The measuring campaign included in-situ measurements of water level, discharge, pressure, displacement, stresses and vibrations, on different locations throughout the whole system of HPP ''Perućica'', in order to identify the origin of the existing problems and to define the basis for its rehabilitation. All measurements were continuous and simultaneous, due to the requirement to obtain real information on the system behavior in different conditions and to provide adequate data for the mathematical model calibration.

Considering different hydraulic characteristics, the system could be divided into two parts – an open channel system (upstream of the power intake ''Marin krst") and a pressurized system (downstream of the power intake). In this paper, the measurements carried out in the open channel system are presented through an explanation of the applied methodology, followed by the results and conclusions.




Description of the System
The hydropower plant ‘‘Perućica’’ is located on the Zeta River, in the central part of Montenegro, near the town of Nikšić. The hydropower plant comprises seven generating units with a total installed capacity of 307 MW. The system makes use of the energy potential (gross head 550 m) of the Zeta River, between its upper part (the Gornja Zeta River) at Nikšić polje and its lower part (the Donja Zeta River) close to Glava Zete.
Hydropower plant scheme
The hydropower plant scheme was planned and designed as a run-of-the river hydropower plant, in combination with three reservoirs for water storage purposes (Figure 1).



Figure 1: System of canals and reservoirs of the “Perućica” Hydropower Plant



According to this scheme, the use of the Zeta River (in Nikšić polje) was planned as a main source for the HPP ''Perućica''. The initial design foresaw the impounding of water from the Zeta River by the Vrtac Dam, for its controlled release and use for power generation following the power demand. In addition to the Zeta River, it was further planned to utilize the Moštanica River and the Opačica River, by impounding water by the Krupac Dam and the Slano Dam respectively. This concept anticipated that both reservoirs, Krupac and Slano, would contribute to power generation by releasing water into the Vrtac reservoir as a regulating structure for the headwater of the HPP ''Perućica''.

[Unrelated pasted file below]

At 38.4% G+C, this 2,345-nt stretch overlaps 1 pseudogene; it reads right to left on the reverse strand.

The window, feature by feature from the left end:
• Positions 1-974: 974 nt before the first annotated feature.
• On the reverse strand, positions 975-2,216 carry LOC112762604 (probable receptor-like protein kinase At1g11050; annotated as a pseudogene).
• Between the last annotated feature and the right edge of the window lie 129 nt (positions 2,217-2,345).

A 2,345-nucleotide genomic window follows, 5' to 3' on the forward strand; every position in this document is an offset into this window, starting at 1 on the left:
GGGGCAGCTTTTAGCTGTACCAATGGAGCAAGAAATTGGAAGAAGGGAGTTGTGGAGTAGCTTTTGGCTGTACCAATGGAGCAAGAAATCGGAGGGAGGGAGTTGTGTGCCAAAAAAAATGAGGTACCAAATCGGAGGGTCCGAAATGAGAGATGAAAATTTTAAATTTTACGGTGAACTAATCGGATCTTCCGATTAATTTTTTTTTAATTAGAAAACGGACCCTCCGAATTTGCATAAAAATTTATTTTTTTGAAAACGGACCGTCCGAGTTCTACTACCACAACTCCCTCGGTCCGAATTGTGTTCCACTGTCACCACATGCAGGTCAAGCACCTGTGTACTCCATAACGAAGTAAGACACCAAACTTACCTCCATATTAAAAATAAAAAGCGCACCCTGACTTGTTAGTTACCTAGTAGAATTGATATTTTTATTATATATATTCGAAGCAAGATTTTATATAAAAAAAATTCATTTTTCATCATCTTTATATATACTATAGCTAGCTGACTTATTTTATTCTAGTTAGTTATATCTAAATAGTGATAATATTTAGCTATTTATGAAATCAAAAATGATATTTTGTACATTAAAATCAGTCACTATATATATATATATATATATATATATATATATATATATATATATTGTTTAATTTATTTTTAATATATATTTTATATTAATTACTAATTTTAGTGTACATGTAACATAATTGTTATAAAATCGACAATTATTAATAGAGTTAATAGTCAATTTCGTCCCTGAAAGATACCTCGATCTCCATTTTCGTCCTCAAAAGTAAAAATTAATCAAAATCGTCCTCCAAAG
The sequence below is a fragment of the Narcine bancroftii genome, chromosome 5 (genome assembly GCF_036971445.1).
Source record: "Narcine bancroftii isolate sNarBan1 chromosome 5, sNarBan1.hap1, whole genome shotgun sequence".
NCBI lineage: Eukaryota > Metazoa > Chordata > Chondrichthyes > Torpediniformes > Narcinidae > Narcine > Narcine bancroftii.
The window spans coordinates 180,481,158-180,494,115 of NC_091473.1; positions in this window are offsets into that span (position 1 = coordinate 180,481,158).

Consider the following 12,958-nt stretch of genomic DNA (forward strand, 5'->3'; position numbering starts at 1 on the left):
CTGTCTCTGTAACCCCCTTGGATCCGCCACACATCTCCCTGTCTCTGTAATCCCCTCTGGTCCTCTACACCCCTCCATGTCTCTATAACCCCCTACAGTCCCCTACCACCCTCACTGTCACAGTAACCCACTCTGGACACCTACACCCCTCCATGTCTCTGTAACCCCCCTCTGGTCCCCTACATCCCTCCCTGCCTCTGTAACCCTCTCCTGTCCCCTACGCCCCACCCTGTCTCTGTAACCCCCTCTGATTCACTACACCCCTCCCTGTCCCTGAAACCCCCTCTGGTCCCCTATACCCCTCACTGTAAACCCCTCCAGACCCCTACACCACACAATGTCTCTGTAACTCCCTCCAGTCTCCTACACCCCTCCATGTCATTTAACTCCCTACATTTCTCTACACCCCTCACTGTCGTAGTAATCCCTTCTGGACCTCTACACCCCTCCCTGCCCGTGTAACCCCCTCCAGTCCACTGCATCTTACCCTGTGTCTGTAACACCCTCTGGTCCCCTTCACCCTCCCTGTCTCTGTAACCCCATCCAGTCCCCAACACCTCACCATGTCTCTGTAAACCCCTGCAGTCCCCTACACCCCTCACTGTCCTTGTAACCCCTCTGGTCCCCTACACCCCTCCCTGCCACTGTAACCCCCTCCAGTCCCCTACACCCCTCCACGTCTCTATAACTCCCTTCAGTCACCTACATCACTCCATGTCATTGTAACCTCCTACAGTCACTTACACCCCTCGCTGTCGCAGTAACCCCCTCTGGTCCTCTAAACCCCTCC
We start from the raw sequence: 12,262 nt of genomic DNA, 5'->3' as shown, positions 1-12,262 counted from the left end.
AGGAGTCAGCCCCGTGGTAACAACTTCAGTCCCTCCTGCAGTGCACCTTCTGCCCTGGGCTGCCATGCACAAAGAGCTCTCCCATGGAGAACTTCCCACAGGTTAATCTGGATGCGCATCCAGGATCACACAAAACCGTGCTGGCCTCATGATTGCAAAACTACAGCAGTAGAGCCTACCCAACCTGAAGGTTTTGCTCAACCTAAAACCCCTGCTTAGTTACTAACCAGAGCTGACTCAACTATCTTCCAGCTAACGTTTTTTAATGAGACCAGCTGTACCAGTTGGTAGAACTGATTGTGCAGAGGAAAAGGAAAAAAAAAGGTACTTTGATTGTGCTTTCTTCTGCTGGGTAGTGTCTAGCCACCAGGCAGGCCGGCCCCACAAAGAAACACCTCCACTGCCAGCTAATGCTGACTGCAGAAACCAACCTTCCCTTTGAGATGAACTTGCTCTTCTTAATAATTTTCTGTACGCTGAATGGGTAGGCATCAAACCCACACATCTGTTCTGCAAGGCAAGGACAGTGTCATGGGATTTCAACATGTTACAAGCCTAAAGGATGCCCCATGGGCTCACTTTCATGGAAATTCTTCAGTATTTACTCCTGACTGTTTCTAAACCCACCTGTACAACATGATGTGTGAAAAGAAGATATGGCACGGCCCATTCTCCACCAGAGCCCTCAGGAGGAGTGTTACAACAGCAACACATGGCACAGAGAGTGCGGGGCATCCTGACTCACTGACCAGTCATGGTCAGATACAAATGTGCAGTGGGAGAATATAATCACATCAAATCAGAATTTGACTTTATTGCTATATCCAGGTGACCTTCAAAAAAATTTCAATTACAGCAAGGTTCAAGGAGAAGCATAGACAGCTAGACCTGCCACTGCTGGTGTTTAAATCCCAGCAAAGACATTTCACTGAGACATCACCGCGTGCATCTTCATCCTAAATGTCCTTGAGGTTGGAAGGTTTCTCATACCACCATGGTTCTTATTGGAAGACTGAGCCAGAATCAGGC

From the Vrtac Dam, water is conducted by the feeder canal Zeta I, to the compensation basin and to the power intake at "Marin Krst". The compensation basin has sufficient capacity for providing water during the startup of the power plant or when additional units are initiated. Similarly, the compensation basin preserves water when units are shut down. The settling basin, upstream of the intake structure, prevents coarse and heavy particles from entering the penstocks and the units.

A system of open canals

Water for the HPP is collected from several rivers such as the Zeta River, the Moštanica River, and the Slanska River. The water is collected by headworks in the case of the Zeta River and dams in the case of the Moštanica and Slanska Rivers, and conveyed through a system of open canals, to the power intake (Figure 1).

The system comprises the following headraces:

  • The Zeta River headwater (headworks, Zeta II Canal, Vrtac Dam, Zeta I Canal, Compensation basin, Power intake structure)
  • The Moštanica River headwater (Krupac Dam and Reservoir, Moštanica Canal)
  • The Slanska River headwater (Slano Dam and Reservoir, Opačica Canal)

The characteristics of the reservoirs, dams, bottom outlets and spillways are summarized in Table 1, while Table 2 summarizes the main characteristics of the existing canals.